Suppose we are dealing with a, competitive market for oil. At a given price, firm A will bring a given quantity of oil to market, firm B will bring another quantity as will firms C, D, and so on. In each case, the quantity supplied will be determined by each firm’s marginal costs. The total quantity l trough to market at a given price will be the sum of the individual quantities that all firms supply at that price. I This reasoning leads to the following relationship between individual and market supplies:

Recall that the DD market demand curve is similarly obtained , by horizontal summation of individual dd demand curves.

The market supply curve for a good is obtained by adding horizontally the supply curves of all the individual producers of that good.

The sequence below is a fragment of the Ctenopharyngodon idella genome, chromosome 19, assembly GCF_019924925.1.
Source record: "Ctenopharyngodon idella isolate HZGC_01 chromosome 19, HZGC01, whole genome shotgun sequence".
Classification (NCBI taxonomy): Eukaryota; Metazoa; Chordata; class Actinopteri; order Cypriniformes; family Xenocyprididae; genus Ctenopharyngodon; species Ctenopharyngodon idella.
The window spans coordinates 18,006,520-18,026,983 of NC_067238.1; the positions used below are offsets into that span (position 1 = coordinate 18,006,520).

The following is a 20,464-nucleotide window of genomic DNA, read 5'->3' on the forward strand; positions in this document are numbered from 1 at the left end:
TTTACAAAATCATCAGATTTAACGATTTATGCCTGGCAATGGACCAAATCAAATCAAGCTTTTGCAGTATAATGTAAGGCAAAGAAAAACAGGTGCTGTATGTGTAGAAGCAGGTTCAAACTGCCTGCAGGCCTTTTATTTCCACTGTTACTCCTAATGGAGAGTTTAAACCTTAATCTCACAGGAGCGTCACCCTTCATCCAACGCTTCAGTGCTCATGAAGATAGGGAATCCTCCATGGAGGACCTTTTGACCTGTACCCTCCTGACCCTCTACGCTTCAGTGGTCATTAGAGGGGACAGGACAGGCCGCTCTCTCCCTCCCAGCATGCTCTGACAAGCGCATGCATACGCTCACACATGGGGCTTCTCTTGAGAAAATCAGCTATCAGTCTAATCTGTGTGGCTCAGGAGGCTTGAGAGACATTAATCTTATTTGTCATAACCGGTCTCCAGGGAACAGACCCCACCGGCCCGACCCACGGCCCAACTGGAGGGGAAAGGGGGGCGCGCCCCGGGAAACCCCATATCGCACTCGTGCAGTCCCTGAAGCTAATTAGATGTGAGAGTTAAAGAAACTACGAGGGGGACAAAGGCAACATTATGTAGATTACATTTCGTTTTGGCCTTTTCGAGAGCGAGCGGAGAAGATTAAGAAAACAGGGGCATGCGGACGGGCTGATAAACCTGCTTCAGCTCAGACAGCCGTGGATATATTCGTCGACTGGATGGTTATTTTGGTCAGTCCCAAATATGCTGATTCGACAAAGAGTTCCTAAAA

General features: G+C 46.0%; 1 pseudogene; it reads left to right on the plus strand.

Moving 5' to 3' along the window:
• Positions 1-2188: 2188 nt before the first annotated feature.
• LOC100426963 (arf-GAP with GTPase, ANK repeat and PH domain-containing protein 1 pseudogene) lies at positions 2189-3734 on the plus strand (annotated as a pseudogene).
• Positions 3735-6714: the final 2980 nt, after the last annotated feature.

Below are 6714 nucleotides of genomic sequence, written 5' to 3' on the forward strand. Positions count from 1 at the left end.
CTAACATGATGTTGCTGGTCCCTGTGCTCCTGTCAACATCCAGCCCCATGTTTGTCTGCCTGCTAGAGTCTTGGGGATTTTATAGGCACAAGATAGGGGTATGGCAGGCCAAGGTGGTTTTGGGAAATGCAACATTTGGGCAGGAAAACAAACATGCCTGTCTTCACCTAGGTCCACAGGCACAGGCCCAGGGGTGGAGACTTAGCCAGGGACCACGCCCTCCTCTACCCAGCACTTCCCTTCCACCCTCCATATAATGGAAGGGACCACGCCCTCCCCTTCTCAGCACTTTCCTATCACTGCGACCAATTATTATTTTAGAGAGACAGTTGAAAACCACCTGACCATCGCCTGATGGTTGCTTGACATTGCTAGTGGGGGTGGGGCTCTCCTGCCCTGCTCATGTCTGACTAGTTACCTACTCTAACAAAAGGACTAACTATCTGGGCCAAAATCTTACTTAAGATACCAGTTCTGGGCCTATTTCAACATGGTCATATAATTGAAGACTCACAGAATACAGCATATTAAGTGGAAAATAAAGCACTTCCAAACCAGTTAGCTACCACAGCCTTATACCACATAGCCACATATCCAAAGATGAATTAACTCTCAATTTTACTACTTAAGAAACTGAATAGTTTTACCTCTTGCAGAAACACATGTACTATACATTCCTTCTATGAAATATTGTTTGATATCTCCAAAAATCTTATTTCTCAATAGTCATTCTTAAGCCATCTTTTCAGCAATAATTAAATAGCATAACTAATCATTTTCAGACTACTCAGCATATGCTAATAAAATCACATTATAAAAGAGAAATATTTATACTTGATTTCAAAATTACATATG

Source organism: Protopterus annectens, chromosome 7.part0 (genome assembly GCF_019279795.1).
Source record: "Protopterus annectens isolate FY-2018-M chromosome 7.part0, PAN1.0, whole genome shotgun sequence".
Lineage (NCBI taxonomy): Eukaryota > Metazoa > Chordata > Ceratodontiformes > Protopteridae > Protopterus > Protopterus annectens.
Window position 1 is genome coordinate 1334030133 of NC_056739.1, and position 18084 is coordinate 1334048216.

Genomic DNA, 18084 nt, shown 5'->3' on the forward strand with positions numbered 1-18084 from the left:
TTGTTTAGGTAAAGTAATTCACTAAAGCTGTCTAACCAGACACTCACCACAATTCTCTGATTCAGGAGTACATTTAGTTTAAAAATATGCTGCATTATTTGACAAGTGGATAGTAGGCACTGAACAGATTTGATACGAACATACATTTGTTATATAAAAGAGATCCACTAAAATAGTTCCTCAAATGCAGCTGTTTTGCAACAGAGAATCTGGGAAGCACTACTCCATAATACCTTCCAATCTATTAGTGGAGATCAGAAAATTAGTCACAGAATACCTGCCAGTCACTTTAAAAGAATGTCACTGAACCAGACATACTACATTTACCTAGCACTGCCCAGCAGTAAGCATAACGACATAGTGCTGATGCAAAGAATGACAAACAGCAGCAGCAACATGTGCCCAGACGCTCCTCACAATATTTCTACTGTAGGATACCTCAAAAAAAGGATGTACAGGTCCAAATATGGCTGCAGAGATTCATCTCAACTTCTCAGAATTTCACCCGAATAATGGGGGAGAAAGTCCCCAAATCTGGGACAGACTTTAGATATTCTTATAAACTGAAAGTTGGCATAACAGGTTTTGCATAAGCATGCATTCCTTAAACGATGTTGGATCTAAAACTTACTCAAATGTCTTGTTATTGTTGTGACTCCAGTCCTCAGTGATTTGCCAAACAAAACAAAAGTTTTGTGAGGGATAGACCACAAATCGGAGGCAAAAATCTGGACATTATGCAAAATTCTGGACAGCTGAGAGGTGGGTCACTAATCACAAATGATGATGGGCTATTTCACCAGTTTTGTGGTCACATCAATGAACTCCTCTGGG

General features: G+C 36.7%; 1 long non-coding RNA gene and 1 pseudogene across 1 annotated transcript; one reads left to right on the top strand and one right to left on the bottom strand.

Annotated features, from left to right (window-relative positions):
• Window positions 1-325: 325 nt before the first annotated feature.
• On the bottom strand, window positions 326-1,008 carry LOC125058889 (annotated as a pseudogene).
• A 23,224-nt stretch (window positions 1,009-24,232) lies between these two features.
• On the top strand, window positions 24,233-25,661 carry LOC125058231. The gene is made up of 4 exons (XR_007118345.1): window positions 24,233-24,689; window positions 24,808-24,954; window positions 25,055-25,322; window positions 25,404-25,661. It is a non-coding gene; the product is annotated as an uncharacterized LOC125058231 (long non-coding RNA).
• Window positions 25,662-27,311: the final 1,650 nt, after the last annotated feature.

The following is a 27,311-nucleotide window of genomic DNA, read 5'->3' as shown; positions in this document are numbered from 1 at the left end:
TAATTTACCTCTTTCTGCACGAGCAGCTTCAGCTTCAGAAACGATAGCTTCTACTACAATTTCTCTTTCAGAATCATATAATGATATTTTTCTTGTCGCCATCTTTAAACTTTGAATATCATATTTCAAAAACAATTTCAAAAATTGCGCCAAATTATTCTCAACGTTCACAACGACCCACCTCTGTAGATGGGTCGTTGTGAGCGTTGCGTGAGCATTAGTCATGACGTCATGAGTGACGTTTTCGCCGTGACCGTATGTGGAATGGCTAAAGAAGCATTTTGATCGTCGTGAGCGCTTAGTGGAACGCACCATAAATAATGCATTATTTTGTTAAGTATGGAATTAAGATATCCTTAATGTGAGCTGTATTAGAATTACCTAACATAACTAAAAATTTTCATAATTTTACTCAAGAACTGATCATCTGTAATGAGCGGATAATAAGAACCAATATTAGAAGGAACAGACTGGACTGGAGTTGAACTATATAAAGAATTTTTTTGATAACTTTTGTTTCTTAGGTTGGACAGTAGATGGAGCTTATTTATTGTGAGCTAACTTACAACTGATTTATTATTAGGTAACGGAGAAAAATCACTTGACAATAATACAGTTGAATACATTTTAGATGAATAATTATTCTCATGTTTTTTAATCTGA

Figure 8-4 illustrates this for two firms. To get the industry’s supply curve SS, add horizontally, at the same price, all firms’ supply curves. At a price of $40, firm A will supply 4000 units ‘while firm B will supply 11,000 units. Therefore, the industry supply curve, shown in Figure 8-4(i:), adds the two supplies together and finds total industry supply of 15,000 units at a price of $40. If there are 2 million rather than 2 firms, we would still derive industry output by adding all the 2 million individual-firm quantities at the going price. Horizontal addition of output at each pric gives us the industry supply curve.

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